The law says that a disabled child will be a child in need (section 17 of the Children Act 1989). And the courts have said that a disabled child and their family have a right to some form of assessment of their needs (paragraph 32 of House of Lords R (G) v Barnet LBC and others) But:

  • This does not mean that a disabled child has an absolute right to a child in need assessment. It means children’s services can, if appropriate, decide a different kind of assessment is more suitable. For example, an Early help assessment
  • This also does not mean that there is an absolute right for a disabled child and their family to be given support under the Children Act 1989. Local children’s services departments have their own measures for deciding which children in their area are enough in need to get help and services.

Where children’s services do offer a child in need assessment should follow:

  • Government guidance about how to do high quality assessments
  • Their local protocol about how assessments in their area are to be done
  • Their local threshold document.

The local threshold document should explain the measures used in the local area to decide what help children can receive. The threshold document (or the measures in it) may be called eligibility criteria in some local areas. And it is the local threshold document that helps social workers decide if a child is likely to get any help or services. Slightly different measures or ‘thresholds’ apply in different parts of England.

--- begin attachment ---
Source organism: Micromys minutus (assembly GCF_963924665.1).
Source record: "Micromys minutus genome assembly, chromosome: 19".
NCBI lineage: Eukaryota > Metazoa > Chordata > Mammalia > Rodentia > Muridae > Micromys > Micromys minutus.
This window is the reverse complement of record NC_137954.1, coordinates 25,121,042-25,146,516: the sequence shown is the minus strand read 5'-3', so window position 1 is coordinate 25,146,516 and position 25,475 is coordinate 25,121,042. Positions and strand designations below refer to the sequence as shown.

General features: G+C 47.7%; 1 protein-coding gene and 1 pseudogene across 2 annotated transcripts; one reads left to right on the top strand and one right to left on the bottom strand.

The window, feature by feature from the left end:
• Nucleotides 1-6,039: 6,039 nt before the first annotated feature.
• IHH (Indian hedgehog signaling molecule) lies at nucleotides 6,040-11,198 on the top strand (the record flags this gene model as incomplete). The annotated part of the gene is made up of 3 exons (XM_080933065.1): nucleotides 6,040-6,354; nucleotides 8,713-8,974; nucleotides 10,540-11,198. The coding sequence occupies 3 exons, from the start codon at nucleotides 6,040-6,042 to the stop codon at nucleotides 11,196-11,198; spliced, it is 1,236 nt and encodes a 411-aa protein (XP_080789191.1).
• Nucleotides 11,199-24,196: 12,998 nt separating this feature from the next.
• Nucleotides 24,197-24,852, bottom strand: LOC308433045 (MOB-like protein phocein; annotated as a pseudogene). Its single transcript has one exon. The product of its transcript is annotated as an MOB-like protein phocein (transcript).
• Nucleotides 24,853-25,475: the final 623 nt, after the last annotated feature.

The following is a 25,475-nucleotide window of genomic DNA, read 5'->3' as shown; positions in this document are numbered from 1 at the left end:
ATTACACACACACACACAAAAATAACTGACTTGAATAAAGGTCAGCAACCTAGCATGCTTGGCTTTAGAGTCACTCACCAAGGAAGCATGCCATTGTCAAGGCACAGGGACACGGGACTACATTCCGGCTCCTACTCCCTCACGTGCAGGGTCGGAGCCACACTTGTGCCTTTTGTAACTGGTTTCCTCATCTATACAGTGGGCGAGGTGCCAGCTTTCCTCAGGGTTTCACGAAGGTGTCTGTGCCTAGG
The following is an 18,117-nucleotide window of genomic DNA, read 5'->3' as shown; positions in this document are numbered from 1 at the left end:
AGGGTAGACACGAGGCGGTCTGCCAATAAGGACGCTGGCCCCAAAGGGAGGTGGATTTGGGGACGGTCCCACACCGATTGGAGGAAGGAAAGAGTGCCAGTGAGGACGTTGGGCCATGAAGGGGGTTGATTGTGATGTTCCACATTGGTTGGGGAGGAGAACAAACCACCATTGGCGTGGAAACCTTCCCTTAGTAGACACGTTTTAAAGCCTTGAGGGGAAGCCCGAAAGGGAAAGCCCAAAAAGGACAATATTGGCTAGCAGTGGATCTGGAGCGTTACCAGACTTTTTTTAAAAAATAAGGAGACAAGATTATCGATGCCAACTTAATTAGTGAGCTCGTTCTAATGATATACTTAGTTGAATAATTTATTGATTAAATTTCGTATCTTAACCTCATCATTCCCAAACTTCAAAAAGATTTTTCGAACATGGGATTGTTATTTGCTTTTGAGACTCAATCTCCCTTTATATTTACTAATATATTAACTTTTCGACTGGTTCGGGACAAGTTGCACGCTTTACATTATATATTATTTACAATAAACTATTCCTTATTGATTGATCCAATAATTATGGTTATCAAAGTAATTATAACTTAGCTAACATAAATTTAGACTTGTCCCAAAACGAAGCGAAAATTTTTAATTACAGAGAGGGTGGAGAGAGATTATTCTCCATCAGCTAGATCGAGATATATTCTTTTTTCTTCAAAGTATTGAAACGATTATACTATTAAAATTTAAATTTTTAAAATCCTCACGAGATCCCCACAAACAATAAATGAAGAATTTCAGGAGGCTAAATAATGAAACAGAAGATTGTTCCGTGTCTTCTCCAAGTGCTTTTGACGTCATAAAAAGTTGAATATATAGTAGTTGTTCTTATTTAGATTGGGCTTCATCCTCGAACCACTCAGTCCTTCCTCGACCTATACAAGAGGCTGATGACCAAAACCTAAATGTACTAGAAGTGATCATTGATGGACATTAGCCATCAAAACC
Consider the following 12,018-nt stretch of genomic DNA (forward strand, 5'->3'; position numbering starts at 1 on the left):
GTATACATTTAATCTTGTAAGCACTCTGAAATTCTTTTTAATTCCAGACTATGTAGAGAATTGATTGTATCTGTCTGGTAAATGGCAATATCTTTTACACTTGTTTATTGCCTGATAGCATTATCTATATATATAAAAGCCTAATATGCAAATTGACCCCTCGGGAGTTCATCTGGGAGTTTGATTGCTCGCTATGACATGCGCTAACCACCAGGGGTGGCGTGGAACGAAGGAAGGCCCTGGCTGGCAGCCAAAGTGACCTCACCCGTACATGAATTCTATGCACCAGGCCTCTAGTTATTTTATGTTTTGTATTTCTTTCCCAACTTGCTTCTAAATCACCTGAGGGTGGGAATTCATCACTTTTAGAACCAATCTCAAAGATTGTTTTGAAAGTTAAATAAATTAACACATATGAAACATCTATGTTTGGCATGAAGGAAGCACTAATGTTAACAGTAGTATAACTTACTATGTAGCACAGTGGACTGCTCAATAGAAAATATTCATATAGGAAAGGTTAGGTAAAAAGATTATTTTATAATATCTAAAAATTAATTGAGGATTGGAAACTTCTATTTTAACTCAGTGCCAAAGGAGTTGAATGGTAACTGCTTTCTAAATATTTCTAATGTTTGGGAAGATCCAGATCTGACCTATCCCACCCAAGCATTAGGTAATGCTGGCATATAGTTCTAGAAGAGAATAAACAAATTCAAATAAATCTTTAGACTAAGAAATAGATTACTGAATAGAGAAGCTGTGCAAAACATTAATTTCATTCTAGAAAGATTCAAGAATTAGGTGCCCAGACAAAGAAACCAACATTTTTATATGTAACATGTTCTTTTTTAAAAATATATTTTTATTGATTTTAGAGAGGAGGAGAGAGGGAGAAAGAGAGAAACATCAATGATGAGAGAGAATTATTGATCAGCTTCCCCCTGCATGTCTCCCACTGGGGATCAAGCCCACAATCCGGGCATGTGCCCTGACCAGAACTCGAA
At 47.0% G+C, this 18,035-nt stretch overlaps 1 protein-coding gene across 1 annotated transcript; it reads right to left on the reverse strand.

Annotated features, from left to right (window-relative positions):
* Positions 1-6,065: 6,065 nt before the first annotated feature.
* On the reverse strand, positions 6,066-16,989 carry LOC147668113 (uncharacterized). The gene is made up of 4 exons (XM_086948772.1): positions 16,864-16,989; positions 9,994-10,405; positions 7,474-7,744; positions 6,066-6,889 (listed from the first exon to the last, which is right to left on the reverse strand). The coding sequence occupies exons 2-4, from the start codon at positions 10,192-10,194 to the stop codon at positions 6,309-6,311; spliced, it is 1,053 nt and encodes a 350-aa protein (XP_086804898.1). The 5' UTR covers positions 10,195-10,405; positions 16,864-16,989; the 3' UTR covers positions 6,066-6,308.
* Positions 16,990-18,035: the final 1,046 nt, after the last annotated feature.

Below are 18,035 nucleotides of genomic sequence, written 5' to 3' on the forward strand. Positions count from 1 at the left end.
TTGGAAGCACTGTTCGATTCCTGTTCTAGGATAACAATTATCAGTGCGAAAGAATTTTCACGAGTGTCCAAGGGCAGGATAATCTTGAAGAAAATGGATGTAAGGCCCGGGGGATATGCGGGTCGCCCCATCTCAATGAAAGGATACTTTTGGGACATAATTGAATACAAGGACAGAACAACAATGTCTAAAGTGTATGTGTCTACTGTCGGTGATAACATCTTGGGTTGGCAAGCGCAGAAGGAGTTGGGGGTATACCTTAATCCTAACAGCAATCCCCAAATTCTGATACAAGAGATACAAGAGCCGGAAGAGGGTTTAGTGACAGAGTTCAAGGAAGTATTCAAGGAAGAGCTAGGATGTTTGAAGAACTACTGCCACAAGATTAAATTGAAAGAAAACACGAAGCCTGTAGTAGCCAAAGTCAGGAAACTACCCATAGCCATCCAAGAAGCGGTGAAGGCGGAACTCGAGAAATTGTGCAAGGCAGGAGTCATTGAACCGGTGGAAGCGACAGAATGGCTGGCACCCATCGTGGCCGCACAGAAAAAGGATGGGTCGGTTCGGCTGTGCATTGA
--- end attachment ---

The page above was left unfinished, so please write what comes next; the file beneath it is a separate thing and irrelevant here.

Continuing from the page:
See our Child in need page for more information about child in need assessments.

If children’s services say that they will provide help and support, this help can be given directly to the child, their parents, or another adult in the family. This can happen so long as the help is being given with the aim of keeping the child safe and well cared for (see section 17(3)).

Services under the Sick and Disabled Persons Act 1970

When children’s services do a child in need assessment of a disabled child they must also look at whether to provide support under section 2 of the Chronically Sick and Disabled Persons Act (CSDPA).  Services available under CSDPA include:

  • Practical assistance in the home
  • Equipment for a recreational need, such as a computer
  • Leisure facilities
  • Travel and other assistance
  • Home adaptations and disability equipment
  • Holidays
  • Meals
  • Telephone equipment.

If the help and support needed can be provided under section 2 of the CSDPA and it is necessary in order to meet a disabled child’s needs, children’s services must arrange for it to be put in place. The child has a right to this support.